I was lucky and the very first loaves turned out well enough. The house suddenly smelled like a home. Every Sunday morning I made dough and worked it from eight o’clock in the morning until about five in the afternoon, when I turned the oven on to bake. I discovered I loved the pace of making bread, which combines waiting with stretching and folding the dough every half hour. It felt right, this combination of doing and waiting, breathing in and exhaling, like growing plants or creating art… action followed by observation and contemplation.

I decided I had to share my bread and on Sundays I began to make four loaves. On Monday mornings I drove around town and delivered bread to my friends. I have done this for over five years now, having started in the Fall of 2013. Since January of 2014 I have documented the ingredients and measurements of every loaf. Loaves that are mostly white flour, loaves that are mostly whole wheat flour, loaves with lots of semolina, loaves with barley porridge, with brown rice porridge, black rice porridge, loaves with oatmeal, loaves with boiled potato slices, loaves with herbs, loaves with small chunks of cheese…

In time making bread has become part of me, like meditation and playing the guitar before, and today I cannot imagine my life without a weekly bread day, the day that starts with choosing ingredients from the cupboard, mixing them together with water and the leaven that was prepared the previous day. Bread day is punctuated by examining and turning the dough every half hour, and always culminates in turning on the oven and getting ready to bake. And by the end of that day my house always smells like a home.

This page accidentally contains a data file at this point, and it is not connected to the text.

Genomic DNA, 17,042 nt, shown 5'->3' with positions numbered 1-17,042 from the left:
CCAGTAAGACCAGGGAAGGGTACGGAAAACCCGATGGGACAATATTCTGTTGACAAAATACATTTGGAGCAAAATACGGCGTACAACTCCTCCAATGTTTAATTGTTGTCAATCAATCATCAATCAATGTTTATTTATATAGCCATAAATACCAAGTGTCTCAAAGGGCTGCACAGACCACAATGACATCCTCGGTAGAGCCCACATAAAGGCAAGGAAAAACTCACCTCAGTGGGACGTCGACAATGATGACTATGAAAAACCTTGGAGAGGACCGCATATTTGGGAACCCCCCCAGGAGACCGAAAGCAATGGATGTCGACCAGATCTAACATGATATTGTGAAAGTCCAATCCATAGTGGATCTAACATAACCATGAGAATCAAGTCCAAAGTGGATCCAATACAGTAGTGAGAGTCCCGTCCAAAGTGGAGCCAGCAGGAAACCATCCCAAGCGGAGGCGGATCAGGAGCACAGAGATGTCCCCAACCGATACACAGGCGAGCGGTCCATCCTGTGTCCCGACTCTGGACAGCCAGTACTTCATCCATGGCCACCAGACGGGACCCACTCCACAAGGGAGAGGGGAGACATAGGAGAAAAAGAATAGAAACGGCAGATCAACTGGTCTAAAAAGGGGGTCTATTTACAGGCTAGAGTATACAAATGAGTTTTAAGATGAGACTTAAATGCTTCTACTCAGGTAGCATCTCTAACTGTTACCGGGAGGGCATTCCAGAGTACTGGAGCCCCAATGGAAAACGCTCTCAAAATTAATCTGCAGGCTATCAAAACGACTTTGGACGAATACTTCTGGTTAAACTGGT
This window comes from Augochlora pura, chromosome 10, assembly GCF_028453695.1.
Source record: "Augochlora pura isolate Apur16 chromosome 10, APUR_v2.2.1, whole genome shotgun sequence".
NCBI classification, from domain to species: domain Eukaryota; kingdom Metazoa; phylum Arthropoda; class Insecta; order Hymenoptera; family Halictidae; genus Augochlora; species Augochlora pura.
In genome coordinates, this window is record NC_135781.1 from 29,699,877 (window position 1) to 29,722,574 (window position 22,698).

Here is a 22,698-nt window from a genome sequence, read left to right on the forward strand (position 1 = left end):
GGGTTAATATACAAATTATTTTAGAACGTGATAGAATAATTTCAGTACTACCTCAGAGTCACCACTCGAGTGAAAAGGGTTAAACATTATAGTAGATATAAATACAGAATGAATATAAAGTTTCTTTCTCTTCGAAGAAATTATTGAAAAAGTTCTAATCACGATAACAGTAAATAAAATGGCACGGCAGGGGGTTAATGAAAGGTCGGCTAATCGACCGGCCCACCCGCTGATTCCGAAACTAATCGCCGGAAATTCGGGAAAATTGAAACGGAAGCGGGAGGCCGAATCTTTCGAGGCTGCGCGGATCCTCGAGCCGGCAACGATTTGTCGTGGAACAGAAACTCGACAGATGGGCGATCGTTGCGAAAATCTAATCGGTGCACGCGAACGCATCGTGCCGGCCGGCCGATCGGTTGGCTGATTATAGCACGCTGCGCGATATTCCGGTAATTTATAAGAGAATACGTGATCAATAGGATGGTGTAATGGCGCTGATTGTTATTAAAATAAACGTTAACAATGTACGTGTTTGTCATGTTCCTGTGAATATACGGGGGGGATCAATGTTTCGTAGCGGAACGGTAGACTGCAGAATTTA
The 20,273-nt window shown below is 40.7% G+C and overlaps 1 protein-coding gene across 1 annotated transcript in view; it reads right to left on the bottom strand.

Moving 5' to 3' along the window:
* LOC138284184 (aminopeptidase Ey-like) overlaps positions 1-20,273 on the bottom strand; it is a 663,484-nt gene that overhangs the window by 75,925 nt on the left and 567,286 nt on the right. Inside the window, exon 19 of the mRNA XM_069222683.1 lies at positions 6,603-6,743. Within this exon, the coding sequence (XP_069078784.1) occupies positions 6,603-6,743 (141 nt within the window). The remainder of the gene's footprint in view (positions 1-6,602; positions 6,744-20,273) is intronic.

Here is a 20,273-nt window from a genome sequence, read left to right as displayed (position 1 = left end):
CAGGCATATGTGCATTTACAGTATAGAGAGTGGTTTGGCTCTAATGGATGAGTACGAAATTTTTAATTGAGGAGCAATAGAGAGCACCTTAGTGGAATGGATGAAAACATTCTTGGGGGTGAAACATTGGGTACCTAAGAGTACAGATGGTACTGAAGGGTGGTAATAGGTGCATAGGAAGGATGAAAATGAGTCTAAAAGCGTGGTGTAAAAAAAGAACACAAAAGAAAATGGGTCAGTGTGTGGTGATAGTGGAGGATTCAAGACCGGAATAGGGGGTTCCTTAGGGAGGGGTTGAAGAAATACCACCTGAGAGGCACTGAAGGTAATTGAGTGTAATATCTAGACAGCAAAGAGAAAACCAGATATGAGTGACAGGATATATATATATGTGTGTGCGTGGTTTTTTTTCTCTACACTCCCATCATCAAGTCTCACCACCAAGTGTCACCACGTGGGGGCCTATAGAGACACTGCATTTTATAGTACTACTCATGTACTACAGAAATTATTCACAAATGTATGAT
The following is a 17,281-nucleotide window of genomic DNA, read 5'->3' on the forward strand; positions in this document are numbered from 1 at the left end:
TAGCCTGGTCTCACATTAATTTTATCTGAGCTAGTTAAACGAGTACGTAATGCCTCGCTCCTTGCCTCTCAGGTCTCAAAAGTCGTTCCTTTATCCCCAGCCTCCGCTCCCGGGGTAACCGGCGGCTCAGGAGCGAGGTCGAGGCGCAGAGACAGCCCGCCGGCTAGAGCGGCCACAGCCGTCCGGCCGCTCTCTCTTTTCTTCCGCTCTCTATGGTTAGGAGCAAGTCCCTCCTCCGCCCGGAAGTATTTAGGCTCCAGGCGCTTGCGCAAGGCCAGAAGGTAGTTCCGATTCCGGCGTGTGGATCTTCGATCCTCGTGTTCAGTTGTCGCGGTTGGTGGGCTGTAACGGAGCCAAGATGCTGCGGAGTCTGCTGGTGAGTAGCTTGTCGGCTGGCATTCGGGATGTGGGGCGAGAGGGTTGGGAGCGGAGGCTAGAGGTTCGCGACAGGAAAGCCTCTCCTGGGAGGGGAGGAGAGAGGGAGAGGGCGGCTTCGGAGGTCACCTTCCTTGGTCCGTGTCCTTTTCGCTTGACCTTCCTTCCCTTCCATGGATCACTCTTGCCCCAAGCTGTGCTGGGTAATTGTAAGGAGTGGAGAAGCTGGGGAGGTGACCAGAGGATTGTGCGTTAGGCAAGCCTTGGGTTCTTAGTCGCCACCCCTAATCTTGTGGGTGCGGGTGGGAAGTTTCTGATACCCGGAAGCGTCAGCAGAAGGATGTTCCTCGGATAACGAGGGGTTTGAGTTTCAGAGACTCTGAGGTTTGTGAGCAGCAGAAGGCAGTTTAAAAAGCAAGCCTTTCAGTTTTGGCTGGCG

1. Banafsheh

    This is such a good read. I was supposed to be at a Fleetwood Mac concert with a friend tonight but one of the band members got sick and they cancelled, now rescheduled. So here I am by myself sitting in a restaurant alone eating bad nachos and dreaming I was one of your friends to get a roll of bread every Sunday. I am liking this platform because now I love reading your blogs. So kewl! Home, house…yes! I get it! I was also raised on fresh bread in Tehran, in Europe but in America that almost ended..I have had some success in the last years , almost daily at this French patisserie 5 minutes away from my house but sadly he closed. Latest discovery is a place in Vermont, truly exquisite! When in Santa Fe, I buy my bread from Chez Mamou… I need tell one if fans about your blog..he is a cool guy ..I follow him on Instagram and he loves your bread… Did I tell you how much I love reading this blog..I do..tata